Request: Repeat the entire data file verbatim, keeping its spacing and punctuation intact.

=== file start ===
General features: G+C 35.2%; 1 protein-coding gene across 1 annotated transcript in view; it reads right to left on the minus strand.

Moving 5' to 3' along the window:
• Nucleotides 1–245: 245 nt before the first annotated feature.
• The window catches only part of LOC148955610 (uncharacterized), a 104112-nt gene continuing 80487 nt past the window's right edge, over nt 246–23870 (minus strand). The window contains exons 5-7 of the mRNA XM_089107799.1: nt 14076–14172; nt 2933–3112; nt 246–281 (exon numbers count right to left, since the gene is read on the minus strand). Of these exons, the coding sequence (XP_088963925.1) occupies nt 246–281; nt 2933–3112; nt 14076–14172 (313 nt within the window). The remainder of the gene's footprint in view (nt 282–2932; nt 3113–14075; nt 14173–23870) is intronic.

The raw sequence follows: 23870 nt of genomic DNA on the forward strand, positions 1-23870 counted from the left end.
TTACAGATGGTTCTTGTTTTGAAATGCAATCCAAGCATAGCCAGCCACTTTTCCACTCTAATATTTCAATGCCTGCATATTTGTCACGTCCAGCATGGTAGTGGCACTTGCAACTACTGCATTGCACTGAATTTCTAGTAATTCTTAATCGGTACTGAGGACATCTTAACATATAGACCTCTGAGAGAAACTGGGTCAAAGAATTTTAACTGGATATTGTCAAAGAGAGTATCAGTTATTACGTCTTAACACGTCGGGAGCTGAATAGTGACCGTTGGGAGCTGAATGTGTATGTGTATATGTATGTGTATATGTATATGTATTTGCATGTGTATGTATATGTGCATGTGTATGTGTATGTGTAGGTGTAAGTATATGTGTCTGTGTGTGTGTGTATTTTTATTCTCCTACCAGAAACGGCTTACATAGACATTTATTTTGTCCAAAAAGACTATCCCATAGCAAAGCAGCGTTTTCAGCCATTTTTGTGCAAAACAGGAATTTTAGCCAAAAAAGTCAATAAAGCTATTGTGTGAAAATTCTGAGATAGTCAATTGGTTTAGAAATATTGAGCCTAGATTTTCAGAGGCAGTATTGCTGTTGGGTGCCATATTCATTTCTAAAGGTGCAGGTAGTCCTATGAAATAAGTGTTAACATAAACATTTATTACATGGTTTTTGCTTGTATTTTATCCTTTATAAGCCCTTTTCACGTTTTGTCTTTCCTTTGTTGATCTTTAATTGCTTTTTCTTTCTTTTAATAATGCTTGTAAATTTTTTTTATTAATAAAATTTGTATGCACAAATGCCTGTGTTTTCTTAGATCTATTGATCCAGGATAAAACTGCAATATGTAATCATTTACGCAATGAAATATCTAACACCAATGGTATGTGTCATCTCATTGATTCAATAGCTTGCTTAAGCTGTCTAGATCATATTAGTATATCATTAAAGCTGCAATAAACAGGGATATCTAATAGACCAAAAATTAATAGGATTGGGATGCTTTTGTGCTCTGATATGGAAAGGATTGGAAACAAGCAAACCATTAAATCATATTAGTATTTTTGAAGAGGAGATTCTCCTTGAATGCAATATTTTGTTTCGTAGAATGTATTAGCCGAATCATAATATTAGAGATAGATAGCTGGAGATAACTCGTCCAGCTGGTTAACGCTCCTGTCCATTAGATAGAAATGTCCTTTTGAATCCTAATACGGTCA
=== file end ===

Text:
General features: G+C 35.2%; 1 protein-coding gene across 1 annotated transcript in view; it reads right to left on the minus strand.

Moving 5' to 3' along the window:
• Nucleotides 1–245: 245 nt before the first annotated feature.
• The window catches only part of LOC148955610 (uncharacterized), a 104112-nt gene continuing 80487 nt past the window's right edge, over nt 246–23870 (minus strand). The window contains exons 5-7 of the mRNA XM_089107799.1: nt 14076–14172; nt 2933–3112; nt 246–281 (exon numbers count right to left, since the gene is read on the minus strand). Of these exons, the coding sequence (XP_088963925.1) occupies nt 246–281; nt 2933–3112; nt 14076–14172 (313 nt within the window). The remainder of the gene's footprint in view (nt 282–2932; nt 3113–14075; nt 14173–23870) is intronic.

The raw sequence follows: 23870 nt of genomic DNA on the forward strand, positions 1-23870 counted from the left end.
TTACAGATGGTTCTTGTTTTGAAATGCAATCCAAGCATAGCCAGCCACTTTTCCACTCTAATATTTCAATGCCTGCATATTTGTCACGTCCAGCATGGTAGTGGCACTTGCAACTACTGCATTGCACTGAATTTCTAGTAATTCTTAATCGGTACTGAGGACATCTTAACATATAGACCTCTGAGAGAAACTGGGTCAAAGAATTTTAACTGGATATTGTCAAAGAGAGTATCAGTTATTACGTCTTAACACGTCGGGAGCTGAATAGTGACCGTTGGGAGCTGAATGTGTATGTGTATATGTATGTGTATATGTATATGTATTTGCATGTGTATGTATATGTGCATGTGTATGTGTATGTGTAGGTGTAAGTATATGTGTCTGTGTGTGTGTGTATTTTTATTCTCCTACCAGAAACGGCTTACATAGACATTTATTTTGTCCAAAAAGACTATCCCATAGCAAAGCAGCGTTTTCAGCCATTTTTGTGCAAAACAGGAATTTTAGCCAAAAAAGTCAATAAAGCTATTGTGTGAAAATTCTGAGATAGTCAATTGGTTTAGAAATATTGAGCCTAGATTTTCAGAGGCAGTATTGCTGTTGGGTGCCATATTCATTTCTAAAGGTGCAGGTAGTCCTATGAAATAAGTGTTAACATAAACATTTATTACATGGTTTTTGCTTGTATTTTATCCTTTATAAGCCCTTTTCACGTTTTGTCTTTCCTTTGTTGATCTTTAATTGCTTTTTCTTTCTTTTAATAATGCTTGTAAATTTTTTTTATTAATAAAATTTGTATGCACAAATGCCTGTGTTTTCTTAGATCTATTGATCCAGGATAAAACTGCAATATGTAATCATTTACGCAATGAAATATCTAACACCAATGGTATGTGTCATCTCATTGATTCAATAGCTTGCTTAAGCTGTCTAGATCATATTAGTATATCATTAAAGCTGCAATAAACAGGGATATCTAATAGACCAAAAATTAATAGGATTGGGATGCTTTTGTGCTCTGATATGGAAAGGATTGGAAACAAGCAAACCATTAAATCATATTAGTATTTTTGAAGAGGAGATTCTCCTTGAATGCAATATTTTGTTTCGTAGAATGTATTAGCCGAATCATAATATTAGAGATAGATAGCTGGAGATAACTCGTCCAGCTGGTTAACGCTCCTGTCCATTAGATAGAAATGTCCTTTTGAATCCTAATACGGTCA